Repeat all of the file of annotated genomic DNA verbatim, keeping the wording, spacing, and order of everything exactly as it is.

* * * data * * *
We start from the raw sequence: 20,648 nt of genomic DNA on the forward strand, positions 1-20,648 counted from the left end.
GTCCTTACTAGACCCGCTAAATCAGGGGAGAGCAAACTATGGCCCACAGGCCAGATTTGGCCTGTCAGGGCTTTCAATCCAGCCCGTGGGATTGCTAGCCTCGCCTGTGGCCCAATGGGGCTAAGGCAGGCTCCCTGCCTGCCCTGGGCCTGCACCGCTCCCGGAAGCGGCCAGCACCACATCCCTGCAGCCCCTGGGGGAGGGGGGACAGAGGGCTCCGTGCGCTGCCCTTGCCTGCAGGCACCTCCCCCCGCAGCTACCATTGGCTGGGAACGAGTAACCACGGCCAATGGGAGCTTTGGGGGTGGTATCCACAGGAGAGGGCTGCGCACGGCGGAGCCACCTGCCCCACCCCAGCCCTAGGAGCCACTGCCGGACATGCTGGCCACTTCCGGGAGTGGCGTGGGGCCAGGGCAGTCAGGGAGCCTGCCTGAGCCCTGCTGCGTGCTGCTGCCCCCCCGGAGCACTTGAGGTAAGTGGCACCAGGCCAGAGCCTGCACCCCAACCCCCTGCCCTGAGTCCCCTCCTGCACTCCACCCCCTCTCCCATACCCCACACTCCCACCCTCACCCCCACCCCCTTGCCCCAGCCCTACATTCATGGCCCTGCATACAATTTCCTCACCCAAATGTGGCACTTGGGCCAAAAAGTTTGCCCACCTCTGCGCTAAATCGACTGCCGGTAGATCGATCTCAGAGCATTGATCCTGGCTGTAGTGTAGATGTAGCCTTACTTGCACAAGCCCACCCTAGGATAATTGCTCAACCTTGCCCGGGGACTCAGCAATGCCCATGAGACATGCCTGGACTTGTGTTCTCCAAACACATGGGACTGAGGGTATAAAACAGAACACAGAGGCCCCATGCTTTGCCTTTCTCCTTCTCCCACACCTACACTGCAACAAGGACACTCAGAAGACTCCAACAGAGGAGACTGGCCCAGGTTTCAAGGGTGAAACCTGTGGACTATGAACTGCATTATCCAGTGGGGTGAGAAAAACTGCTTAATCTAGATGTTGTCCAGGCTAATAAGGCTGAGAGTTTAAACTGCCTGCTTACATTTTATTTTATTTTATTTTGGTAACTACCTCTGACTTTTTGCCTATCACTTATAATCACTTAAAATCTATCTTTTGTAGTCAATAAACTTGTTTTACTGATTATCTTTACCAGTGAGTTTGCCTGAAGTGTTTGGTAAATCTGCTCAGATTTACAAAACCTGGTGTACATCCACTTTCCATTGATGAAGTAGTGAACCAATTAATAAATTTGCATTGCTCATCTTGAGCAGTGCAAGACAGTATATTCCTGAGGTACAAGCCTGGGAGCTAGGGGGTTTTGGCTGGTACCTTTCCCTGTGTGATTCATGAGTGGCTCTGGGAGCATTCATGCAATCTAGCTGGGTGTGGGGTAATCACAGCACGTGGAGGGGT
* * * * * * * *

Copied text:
We start from the raw sequence: 20,648 nt of genomic DNA on the forward strand, positions 1-20,648 counted from the left end.
GTCCTTACTAGACCCGCTAAATCAGGGGAGAGCAAACTATGGCCCACAGGCCAGATTTGGCCTGTCAGGGCTTTCAATCCAGCCCGTGGGATTGCTAGCCTCGCCTGTGGCCCAATGGGGCTAAGGCAGGCTCCCTGCCTGCCCTGGGCCTGCACCGCTCCCGGAAGCGGCCAGCACCACATCCCTGCAGCCCCTGGGGGAGGGGGGACAGAGGGCTCCGTGCGCTGCCCTTGCCTGCAGGCACCTCCCCCCGCAGCTACCATTGGCTGGGAACGAGTAACCACGGCCAATGGGAGCTTTGGGGGTGGTATCCACAGGAGAGGGCTGCGCACGGCGGAGCCACCTGCCCCACCCCAGCCCTAGGAGCCACTGCCGGACATGCTGGCCACTTCCGGGAGTGGCGTGGGGCCAGGGCAGTCAGGGAGCCTGCCTGAGCCCTGCTGCGTGCTGCTGCCCCCCCGGAGCACTTGAGGTAAGTGGCACCAGGCCAGAGCCTGCACCCCAACCCCCTGCCCTGAGTCCCCTCCTGCACTCCACCCCCTCTCCCATACCCCACACTCCCACCCTCACCCCCACCCCCTTGCCCCAGCCCTACATTCATGGCCCTGCATACAATTTCCTCACCCAAATGTGGCACTTGGGCCAAAAAGTTTGCCCACCTCTGCGCTAAATCGACTGCCGGTAGATCGATCTCAGAGCATTGATCCTGGCTGTAGTGTAGATGTAGCCTTACTTGCACAAGCCCACCCTAGGATAATTGCTCAACCTTGCCCGGGGACTCAGCAATGCCCATGAGACATGCCTGGACTTGTGTTCTCCAAACACATGGGACTGAGGGTATAAAACAGAACACAGAGGCCCCATGCTTTGCCTTTCTCCTTCTCCCACACCTACACTGCAACAAGGACACTCAGAAGACTCCAACAGAGGAGACTGGCCCAGGTTTCAAGGGTGAAACCTGTGGACTATGAACTGCATTATCCAGTGGGGTGAGAAAAACTGCTTAATCTAGATGTTGTCCAGGCTAATAAGGCTGAGAGTTTAAACTGCCTGCTTACATTTTATTTTATTTTATTTTGGTAACTACCTCTGACTTTTTGCCTATCACTTATAATCACTTAAAATCTATCTTTTGTAGTCAATAAACTTGTTTTACTGATTATCTTTACCAGTGAGTTTGCCTGAAGTGTTTGGTAAATCTGCTCAGATTTACAAAACCTGGTGTACATCCACTTTCCATTGATGAAGTAGTGAACCAATTAATAAATTTGCATTGCTCATCTTGAGCAGTGCAAGACAGTATATTCCTGAGGTACAAGCCTGGGAGCTAGGGGGTTTTGGCTGGTACCTTTCCCTGTGTGATTCATGAGTGGCTCTGGGAGCATTCATGCAATCTAGCTGGGTGTGGGGTAATCACAGCACGTGGAGGGGT